Problem solved, right? Well, not exactly.
First, let's tell the story as much of the business media sees it. Then we'll tell the story as it truly stands. Boeing's new signature aircraft has been delayed beyond easy measure. For several years (three to be precise) the delivery of the first Dreamliner has been delayed by problem after problem. It has proved an embarrassment for Boeing, as well as emblematic of challenges in the company's sourcing of parts and production capabilities. In short, it's been a God-awful mess.
Today, All Nippon Airways actually flies its first Dreamliner home. To most of the business media, that is the end of the story. (Yes, Wall Street Journal, Associated Press and Bloomberg, I'm talking to you.)
Bloomberg even went so far as to declare the troubles over in its headline: "Boeing to End Dreamliner Delays With All Nippon." Is that all she wrote? Are Boeing's challenges with the Dreamliner an item of the past?
Well, not exactly.
After all, Boeing still needs to produce enough Dreamliners--10 a month within two year's time. Are all those sourcing and production difficulties in the past? That's an open question--but one most of the business media is not even asking. Reuters, unlike those mentioned above, does a good job. So does The Financial Times and we'll end it with the FT: "Delivering the first 787 is an achievement, but there may be problems to come as Boeing tries to ramp-up production."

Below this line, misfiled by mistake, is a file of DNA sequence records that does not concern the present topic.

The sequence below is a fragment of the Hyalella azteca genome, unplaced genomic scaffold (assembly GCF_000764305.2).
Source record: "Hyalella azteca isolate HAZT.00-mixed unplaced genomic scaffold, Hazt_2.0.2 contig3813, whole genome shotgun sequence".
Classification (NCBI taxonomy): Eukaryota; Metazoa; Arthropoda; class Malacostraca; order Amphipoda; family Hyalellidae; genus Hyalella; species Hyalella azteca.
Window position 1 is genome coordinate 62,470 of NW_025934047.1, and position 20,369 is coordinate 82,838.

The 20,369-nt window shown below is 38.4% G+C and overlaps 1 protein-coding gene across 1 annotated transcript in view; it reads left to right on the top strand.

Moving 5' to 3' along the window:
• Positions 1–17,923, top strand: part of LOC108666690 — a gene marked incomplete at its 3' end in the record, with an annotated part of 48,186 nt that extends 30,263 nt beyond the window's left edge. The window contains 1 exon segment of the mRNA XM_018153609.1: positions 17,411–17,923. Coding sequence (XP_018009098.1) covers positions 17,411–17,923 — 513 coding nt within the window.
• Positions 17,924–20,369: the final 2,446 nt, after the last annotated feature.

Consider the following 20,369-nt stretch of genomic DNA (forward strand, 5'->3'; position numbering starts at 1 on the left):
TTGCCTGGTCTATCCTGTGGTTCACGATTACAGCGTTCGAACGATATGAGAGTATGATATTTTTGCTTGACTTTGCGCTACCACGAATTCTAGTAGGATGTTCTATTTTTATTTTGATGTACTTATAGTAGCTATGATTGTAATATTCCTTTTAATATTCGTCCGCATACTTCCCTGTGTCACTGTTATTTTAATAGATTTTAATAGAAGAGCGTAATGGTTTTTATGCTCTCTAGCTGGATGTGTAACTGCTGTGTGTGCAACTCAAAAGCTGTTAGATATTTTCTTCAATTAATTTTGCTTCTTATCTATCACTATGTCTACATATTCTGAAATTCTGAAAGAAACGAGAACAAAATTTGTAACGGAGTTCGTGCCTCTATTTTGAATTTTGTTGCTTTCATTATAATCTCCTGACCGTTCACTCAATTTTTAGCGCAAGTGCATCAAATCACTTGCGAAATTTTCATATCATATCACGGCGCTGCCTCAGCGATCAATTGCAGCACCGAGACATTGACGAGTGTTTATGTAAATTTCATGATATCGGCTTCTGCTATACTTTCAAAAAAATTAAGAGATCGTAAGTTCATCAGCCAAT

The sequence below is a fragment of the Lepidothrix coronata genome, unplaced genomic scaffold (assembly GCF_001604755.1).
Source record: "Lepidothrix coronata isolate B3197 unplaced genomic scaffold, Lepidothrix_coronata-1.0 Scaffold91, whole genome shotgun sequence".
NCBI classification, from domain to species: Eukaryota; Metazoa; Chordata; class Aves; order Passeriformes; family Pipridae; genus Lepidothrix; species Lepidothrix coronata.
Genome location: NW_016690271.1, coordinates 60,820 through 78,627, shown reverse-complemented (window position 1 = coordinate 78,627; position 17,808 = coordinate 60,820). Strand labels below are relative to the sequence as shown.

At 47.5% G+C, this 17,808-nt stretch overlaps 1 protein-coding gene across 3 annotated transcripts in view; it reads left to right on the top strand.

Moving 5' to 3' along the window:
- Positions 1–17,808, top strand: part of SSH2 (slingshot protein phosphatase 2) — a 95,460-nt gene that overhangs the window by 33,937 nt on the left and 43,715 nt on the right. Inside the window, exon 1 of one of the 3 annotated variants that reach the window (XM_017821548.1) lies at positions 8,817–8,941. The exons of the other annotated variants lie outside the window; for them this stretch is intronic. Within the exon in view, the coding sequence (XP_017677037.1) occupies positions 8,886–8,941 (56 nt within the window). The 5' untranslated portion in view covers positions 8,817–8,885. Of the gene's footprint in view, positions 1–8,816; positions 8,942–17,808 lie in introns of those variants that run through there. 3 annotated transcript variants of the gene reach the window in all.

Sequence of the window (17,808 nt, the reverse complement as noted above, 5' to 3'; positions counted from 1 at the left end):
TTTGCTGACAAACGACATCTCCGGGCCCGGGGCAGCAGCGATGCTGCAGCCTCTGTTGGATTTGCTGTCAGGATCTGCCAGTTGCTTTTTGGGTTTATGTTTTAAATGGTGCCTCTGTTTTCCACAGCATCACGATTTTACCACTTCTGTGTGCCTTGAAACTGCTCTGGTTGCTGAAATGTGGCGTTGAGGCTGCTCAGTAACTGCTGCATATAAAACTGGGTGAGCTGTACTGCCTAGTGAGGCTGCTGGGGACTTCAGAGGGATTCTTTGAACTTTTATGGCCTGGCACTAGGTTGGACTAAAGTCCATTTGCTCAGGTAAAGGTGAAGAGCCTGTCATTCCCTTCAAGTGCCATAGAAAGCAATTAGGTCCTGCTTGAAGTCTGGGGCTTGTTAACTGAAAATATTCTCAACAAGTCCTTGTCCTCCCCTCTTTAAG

At the time of publication, Fuchs had no positions in any of the stocks mentioned in this column.
Marek Fuchs was a stockbroker for Shearson Lehman Brothers and a money manager before becoming a journalist who wrote The New York Times' "County Lines" column for six years. He also did back-up beat coverage of The New York Knicks for the paper's Sports section for two seasons and covered other professional and collegiate sports. He has contributed frequently to many of the Times' other sections, including National, Metro, Escapes, Style, Real Estate, Arts & Leisure, Travel, Money & Business, Circuits and the Op-Ed Page.
For his "Business Press Maven" column on how business and finance are covered by the media, Fuchs was named best business journalist critic in the nation by the Talking Biz website at The University of North Carolina School of Journalism and Mass Communication. Fuchs is a frequent speaker on the business media, in venues ranging from National Public Radio to the annual conference of the Society of American Business Editors and Writers.
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